The squad will finalised in June but Cavendish is set to be handed the chance to win a first Olympic medal after spending time training on the track at the national cycling centre in Manchester last week. After a block of racing on the road, which followed the Track World Championships in early March, the Manxman's return to the boards is a clear indication that he is still at the forefront of the British Cycling selectors' minds.
Another factor may be that Jon Dibben, who became world champion in the points race - the most important event in the Omnium - last month, broke his elbow last week in a crash at the ZLM Roompot Toer. The 22-year-old is set to undergo surgery on it today [Tuesday], though British Cycling have told Cyclingnews that he could be back on his bike next week and that his "Rio ambitions remain unaffected".
Cavendish has made no secret of his desire to earn a place on the plane to Rio, and returned to the track last summer to kick off the process. Having based himself at the British national cycling centre in Manchester over the winter, he racked up the requisite qualification points in international competition and rode the Omnium at the Track Worlds in London at the start of March.
His performance there was meant to have a big impact on his possible selection, which also hinged on the fact that whoever got the Omnium spot would also have to act as the fifth member of the team pursuit squad. While Dibben contributed to the pursuit team's silver medal and won gold in the points race, Cavendish only managed sixth in the Omnium, though he did taste Madison gold alongside Bradley Wiggins. The headache for the British Cycling selectors was compounded by the return of Ed Clancy after a serious back injury, with the former Omnium world champion putting in a strong ride as part of the pursuit quartet for the final ride.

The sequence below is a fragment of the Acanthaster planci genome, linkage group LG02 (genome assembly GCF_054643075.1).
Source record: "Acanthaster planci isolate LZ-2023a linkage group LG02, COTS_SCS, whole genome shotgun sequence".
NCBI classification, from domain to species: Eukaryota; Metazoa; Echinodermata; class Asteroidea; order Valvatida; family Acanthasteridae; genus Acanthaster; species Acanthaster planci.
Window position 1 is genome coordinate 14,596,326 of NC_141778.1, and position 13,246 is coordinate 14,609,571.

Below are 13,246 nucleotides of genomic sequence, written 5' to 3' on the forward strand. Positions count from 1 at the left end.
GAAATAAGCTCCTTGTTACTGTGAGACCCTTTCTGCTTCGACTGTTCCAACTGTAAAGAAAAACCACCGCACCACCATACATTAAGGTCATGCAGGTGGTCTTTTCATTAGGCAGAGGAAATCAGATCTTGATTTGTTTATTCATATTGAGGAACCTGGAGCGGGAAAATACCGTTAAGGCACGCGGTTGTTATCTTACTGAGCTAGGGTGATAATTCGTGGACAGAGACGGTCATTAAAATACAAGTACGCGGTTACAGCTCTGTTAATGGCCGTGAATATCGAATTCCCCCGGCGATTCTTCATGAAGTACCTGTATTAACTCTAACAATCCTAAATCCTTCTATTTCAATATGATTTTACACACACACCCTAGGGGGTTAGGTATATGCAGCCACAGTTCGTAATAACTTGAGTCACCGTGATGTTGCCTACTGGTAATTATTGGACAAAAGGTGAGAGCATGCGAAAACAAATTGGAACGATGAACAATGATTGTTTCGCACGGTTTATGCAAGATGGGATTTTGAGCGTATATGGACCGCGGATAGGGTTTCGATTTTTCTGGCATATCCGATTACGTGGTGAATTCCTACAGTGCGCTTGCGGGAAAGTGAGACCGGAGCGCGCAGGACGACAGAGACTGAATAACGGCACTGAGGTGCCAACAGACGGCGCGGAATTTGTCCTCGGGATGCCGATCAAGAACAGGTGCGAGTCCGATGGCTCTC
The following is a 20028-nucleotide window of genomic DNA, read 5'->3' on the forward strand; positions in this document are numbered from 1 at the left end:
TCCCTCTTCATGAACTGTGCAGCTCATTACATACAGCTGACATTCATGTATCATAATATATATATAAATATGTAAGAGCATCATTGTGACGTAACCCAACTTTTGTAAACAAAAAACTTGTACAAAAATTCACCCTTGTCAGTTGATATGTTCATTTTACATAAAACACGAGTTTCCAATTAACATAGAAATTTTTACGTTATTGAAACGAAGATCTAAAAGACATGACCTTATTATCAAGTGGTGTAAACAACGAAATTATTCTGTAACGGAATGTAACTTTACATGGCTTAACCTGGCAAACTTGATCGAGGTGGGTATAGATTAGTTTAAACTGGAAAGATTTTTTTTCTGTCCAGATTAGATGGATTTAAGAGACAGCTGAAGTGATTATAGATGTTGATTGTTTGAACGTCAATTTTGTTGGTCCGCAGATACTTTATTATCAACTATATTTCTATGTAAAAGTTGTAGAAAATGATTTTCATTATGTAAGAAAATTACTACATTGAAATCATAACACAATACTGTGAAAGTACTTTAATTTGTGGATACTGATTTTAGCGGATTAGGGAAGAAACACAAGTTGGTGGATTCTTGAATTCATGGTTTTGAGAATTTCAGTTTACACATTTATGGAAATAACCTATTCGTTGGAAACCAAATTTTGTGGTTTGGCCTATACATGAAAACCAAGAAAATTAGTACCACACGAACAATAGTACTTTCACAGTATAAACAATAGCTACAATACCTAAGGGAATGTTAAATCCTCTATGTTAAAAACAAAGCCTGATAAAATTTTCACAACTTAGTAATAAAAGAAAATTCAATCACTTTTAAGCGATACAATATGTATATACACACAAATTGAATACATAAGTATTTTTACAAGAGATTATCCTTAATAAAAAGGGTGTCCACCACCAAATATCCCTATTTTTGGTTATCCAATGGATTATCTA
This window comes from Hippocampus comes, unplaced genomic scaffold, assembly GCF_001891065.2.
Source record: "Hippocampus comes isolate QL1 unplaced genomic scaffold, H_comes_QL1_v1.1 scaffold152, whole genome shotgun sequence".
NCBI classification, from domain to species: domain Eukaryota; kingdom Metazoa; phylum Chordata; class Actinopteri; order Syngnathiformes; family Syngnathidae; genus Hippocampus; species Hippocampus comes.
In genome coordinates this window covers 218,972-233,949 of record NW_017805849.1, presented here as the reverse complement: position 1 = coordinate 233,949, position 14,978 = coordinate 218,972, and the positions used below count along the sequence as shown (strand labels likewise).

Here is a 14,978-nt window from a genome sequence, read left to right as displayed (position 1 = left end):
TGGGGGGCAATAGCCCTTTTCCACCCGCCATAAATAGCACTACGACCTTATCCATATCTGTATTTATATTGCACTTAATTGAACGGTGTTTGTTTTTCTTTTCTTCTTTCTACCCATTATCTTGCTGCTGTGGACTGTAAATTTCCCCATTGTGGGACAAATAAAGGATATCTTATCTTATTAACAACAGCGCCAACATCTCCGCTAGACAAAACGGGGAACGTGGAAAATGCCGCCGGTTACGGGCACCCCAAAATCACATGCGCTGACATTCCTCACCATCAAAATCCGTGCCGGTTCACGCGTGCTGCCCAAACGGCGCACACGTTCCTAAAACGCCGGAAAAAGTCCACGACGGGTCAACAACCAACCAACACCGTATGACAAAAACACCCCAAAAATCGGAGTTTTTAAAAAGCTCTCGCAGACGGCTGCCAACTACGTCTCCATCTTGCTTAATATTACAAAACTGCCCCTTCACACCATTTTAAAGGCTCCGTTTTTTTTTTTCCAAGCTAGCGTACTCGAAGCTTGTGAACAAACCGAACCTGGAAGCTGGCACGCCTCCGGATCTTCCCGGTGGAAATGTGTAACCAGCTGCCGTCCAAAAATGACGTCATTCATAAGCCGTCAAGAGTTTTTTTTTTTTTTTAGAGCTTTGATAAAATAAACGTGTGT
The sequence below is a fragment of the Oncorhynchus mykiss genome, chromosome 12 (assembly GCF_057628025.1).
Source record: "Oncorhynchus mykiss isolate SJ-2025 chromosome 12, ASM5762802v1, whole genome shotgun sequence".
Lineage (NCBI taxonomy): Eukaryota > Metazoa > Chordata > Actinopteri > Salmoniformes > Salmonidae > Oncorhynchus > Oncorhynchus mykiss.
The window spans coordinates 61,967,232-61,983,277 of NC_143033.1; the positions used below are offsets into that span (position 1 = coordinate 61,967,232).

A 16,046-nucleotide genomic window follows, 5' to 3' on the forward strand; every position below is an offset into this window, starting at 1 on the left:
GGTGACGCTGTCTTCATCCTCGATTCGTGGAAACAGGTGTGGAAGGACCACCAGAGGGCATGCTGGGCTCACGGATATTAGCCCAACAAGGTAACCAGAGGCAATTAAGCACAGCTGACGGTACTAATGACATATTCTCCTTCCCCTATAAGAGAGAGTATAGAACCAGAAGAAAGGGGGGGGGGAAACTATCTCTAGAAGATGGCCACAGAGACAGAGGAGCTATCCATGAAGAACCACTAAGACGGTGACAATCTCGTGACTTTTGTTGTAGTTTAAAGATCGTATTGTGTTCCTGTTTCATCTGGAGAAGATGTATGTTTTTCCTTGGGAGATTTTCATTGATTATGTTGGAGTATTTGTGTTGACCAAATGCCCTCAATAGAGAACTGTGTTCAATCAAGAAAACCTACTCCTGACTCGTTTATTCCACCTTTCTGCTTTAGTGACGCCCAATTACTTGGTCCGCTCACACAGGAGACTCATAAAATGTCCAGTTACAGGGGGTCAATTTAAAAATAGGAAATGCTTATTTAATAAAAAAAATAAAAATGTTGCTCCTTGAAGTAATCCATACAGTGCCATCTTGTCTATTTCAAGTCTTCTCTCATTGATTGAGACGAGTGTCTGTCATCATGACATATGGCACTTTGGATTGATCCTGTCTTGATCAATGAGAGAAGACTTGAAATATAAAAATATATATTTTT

"I have total confidence that Mark can do the job in TP [team pursuit]. I've always believed that. I don't think that comes into the question for me," said British Cycling technical director Shane Sutton after the Track Worlds.
"A lot of people say, 'are you diluting your TP medal opportunity?' I don't believe that at all. I believe Cav, from years and years ago, is a very good little TP-er and when he's on form I'm sure he can pull his weight. I haven't got any problems in that area at all."
Cavendish going to Rio would likely make the Tour de France a secondary focus, and Sutton has said that he would expect the 30-year-old pull out well before the race reaches its conclusion in Paris. While British Cycling would want Cavendish in best possible condition for the track, his Dimension Data road team would no doubt prefer if their star rider focused exclusively on the Tour, though the two parties are understood to be considerate of one another.